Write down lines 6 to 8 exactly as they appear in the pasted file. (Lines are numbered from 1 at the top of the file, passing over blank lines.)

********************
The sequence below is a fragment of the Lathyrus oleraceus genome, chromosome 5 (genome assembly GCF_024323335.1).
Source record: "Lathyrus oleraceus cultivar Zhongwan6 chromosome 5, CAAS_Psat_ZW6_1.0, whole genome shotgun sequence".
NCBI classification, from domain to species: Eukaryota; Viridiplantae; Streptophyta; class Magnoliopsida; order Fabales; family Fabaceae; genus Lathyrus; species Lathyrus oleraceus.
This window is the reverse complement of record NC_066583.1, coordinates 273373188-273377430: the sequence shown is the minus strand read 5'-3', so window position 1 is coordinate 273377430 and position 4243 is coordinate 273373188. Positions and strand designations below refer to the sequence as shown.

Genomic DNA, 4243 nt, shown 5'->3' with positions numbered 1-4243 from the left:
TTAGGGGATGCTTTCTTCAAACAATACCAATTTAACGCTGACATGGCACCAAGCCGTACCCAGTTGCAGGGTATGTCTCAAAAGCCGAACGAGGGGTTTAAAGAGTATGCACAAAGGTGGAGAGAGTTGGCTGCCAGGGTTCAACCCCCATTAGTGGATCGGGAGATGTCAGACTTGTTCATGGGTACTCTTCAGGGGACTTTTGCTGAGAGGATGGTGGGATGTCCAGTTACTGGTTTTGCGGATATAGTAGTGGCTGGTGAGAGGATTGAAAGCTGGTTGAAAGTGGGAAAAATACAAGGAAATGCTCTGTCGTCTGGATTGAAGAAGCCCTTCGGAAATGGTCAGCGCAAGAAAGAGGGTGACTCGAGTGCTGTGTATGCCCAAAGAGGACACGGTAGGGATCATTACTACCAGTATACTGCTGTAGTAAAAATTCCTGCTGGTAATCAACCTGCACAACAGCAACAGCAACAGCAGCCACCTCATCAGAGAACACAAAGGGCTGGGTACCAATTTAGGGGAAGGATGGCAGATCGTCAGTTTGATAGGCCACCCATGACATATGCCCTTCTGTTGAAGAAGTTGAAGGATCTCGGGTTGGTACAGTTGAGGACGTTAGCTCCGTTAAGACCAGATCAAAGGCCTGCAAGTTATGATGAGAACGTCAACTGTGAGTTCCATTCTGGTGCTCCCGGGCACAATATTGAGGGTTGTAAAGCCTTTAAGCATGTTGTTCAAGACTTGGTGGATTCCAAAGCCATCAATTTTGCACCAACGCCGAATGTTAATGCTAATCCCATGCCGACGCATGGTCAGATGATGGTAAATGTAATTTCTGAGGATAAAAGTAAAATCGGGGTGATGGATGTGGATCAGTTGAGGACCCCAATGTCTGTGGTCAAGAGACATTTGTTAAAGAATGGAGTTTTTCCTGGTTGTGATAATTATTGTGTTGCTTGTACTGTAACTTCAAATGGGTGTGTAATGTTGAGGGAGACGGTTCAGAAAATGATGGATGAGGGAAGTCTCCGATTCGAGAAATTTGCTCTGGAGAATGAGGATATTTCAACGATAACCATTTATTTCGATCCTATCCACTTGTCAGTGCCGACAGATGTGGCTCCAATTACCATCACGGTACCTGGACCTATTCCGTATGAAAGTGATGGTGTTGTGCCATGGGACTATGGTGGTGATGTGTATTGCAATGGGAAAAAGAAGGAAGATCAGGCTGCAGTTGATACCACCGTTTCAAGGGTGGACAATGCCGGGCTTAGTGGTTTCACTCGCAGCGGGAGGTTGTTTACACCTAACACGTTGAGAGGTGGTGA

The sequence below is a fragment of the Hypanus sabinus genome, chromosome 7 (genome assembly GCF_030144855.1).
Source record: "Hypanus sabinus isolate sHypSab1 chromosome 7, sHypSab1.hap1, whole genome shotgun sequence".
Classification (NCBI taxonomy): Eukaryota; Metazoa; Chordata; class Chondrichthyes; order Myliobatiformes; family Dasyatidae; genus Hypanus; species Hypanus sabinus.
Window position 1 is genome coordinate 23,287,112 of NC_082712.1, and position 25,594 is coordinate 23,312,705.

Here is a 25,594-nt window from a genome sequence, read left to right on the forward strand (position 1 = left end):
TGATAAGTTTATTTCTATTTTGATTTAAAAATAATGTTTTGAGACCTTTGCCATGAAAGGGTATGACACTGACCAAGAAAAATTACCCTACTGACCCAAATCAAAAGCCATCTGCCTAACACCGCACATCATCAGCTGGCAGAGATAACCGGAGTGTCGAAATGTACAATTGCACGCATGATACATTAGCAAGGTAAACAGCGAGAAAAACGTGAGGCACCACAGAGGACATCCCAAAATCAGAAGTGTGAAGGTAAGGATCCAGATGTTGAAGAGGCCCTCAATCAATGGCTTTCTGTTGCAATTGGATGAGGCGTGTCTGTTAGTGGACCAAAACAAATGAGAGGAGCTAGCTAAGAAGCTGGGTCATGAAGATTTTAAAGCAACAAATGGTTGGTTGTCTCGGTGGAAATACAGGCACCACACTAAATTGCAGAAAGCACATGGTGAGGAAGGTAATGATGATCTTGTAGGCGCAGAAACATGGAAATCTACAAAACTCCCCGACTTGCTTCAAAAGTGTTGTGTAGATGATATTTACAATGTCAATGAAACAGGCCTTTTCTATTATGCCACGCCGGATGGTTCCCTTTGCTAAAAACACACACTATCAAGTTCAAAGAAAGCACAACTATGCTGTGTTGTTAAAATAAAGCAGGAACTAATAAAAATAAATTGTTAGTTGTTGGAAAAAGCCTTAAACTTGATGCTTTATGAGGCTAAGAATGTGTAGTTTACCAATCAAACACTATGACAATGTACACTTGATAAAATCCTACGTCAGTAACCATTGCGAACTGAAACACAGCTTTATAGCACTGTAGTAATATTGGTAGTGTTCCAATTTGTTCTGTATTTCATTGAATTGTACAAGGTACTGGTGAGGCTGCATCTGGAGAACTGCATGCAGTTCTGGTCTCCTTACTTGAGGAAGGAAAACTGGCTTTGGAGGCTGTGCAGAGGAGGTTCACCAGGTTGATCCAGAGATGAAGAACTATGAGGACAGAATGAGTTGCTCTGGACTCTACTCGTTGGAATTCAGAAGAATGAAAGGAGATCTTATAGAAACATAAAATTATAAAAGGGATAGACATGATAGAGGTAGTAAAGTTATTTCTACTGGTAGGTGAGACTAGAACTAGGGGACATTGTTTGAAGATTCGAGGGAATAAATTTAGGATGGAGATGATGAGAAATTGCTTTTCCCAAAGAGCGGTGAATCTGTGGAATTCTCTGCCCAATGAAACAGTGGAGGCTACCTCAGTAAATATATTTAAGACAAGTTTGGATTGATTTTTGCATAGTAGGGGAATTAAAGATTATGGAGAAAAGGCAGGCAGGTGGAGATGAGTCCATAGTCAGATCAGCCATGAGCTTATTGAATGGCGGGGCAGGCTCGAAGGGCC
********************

TTAGGGGATGCTTTCTTCAAACAATACCAATTTAACGCTGACATGGCACCAAGCCGTACCCAGTTGCAGGGTATGTCTCAAAAGCCGAACGAGGGGTTTAAAGAGTATGCACAAAGGTGGAGAGAGTTGGCTGCCAGGGTTCAACCCCCATTAGTGGATCGGGAGATGTCAGACTTGTTCATGGGTACTCTTCAGGGGACTTTTGCTGAGAGGATGGTGGGATGTCCAGTTACTGGTTTTGCGGATATAGTAGTGGCTGGTGAGAGGATTGAAAGCTGGTTGAAAGTGGGAAAAATACAAGGAAATGCTCTGTCGTCTGGATTGAAGAAGCCCTTCGGAAATGGTCAGCGCAAGAAAGAGGGTGACTCGAGTGCTGTGTATGCCCAAAGAGGACACGGTAGGGATCATTACTACCAGTATACTGCTGTAGTAAAAATTCCTGCTGGTAATCAACCTGCACAACAGCAACAGCAACAGCAGCCACCTCATCAGAGAACACAAAGGGCTGGGTACCAATTTAGGGGAAGGATGGCAGATCGTCAGTTTGATAGGCCACCCATGACATATGCCCTTCTGTTGAAGAAGTTGAAGGATCTCGGGTTGGTACAGTTGAGGACGTTAGCTCCGTTAAGACCAGATCAAAGGCCTGCAAGTTATGATGAGAACGTCAACTGTGAGTTCCATTCTGGTGCTCCCGGGCACAATATTGAGGGTTGTAAAGCCTTTAAGCATGTTGTTCAAGACTTGGTGGATTCCAAAGCCATCAATTTTGCACCAACGCCGAATGTTAATGCTAATCCCATGCCGACGCATGGTCAGATGATGGTAAATGTAATTTCTGAGGATAAAAGTAAAATCGGGGTGATGGATGTGGATCAGTTGAGGACCCCAATGTCTGTGGTCAAGAGACATTTGTTAAAGAATGGAGTTTTTCCTGGTTGTGATAATTATTGTGTTGCTTGTACTGTAACTTCAAATGGGTGTGTAATGTTGAGGGAGACGGTTCAGAAAATGATGGATGAGGGAAGTCTCCGATTCGAGAAATTTGCTCTGGAGAATGAGGATATTTCAACGATAACCATTTATTTCGATCCTATCCACTTGTCAGTGCCGACAGATGTGGCTCCAATTACCATCACGGTACCTGGACCTATTCCGTATGAAAGTGATGGTGTTGTGCCATGGGACTATGGTGGTGATGTGTATTGCAATGGGAAAAAGAAGGAAGATCAGGCTGCAGTTGATACCACCGTTTCAAGGGTGGACAATGCCGGGCTTAGTGGTTTCACTCGCAGCGGGAGGTTGTTTACACCTAACACGTTGAGAGGTGGTGA

The sequence below is a fragment of the Hypanus sabinus genome, chromosome 7 (genome assembly GCF_030144855.1).
Source record: "Hypanus sabinus isolate sHypSab1 chromosome 7, sHypSab1.hap1, whole genome shotgun sequence".